Holidays can be difficult for many reasons. Family stress, financial struggles, and for some the loss of a loved one bring on loneliness and memories of what used to be.
There once was a lady whose spouse died right before the holidays. She told her family she couldn’t handle celebrating any of the holidays and was going to go on a 3-month vacation. While she was gone, she was so surprised and thankful at how well she was doing. Not much crying or even thinking of her spouse. When she returned home and walked in the door, she found herself right back to the day her spouse had died. She had to start at day one to begin her grief work.
This is a difficult time for everybody, so be kind to yourself. It takes time to adjust to your new normal.
Some ways that may be helpful is to change things up. If you always hosted the holidays, it may be time to pass the baton to the next generation. Or, if you don’t feel ready to do that, then ask for help. Make time to rest and reflect on how you are doing and feeling. The more a person “stuffs” your feelings the easier it is to slip into depression.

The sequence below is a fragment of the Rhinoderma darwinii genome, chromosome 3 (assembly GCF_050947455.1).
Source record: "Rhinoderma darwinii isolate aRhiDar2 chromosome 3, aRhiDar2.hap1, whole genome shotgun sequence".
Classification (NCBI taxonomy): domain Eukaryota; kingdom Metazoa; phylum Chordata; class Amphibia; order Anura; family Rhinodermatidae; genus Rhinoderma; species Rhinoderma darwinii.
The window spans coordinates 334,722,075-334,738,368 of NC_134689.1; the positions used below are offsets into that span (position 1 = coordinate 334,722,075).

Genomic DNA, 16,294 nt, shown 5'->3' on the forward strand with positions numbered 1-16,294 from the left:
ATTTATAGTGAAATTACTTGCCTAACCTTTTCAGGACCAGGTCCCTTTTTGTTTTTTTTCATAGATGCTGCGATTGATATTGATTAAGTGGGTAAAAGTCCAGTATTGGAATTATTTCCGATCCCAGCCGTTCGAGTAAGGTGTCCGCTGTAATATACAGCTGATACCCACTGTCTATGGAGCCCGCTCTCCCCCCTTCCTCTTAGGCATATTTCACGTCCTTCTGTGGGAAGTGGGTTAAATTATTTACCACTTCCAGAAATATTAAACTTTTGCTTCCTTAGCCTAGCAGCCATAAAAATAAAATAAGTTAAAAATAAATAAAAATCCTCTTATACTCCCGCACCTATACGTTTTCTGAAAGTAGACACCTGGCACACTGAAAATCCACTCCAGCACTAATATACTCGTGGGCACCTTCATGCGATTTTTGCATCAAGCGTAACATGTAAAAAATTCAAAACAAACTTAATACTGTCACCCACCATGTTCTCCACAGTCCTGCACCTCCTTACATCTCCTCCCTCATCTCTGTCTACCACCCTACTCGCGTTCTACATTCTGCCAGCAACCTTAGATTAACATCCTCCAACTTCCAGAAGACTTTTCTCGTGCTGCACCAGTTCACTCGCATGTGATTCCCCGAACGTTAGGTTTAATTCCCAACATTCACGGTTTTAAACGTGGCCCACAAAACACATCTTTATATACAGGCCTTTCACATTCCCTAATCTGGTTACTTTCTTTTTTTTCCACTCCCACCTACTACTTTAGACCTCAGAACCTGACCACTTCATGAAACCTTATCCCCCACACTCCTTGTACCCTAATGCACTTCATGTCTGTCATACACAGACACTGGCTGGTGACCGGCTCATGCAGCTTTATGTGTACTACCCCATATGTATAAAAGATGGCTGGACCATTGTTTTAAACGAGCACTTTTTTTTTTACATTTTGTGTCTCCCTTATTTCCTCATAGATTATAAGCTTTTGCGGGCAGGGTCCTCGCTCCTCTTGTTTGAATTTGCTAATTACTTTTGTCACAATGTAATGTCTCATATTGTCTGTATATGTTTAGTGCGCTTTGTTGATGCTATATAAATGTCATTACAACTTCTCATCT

Some people like to use symbols and/or reminders of the one who has passed. Some have a special place where they have a picture and a lit candle, others leave an empty chair at the table, others take time during the holiday to share memories. It is important to keep their loved one’s memory alive and to encourage family to do the same.
Now, not all families have happy memories of the person who has passed, which can lead to a much more stressful grieving time. In a case like this, for some families, they have each person write a letter to the one who has passed away. They say what has caused them sadness and/or anger. After everyone has written their letter they are collected and burned. This helps to represent ‘letting go’ of any hurts, anger, sadness and helps them move past and start the grieving process.
The main message is to remember to be patient and gentle with yourself. You are a special, unique person who needs to go through this journey called grief and you must do what works best for you. The holidays/celebrations will go on with or without your usual way of doing things and that is ok.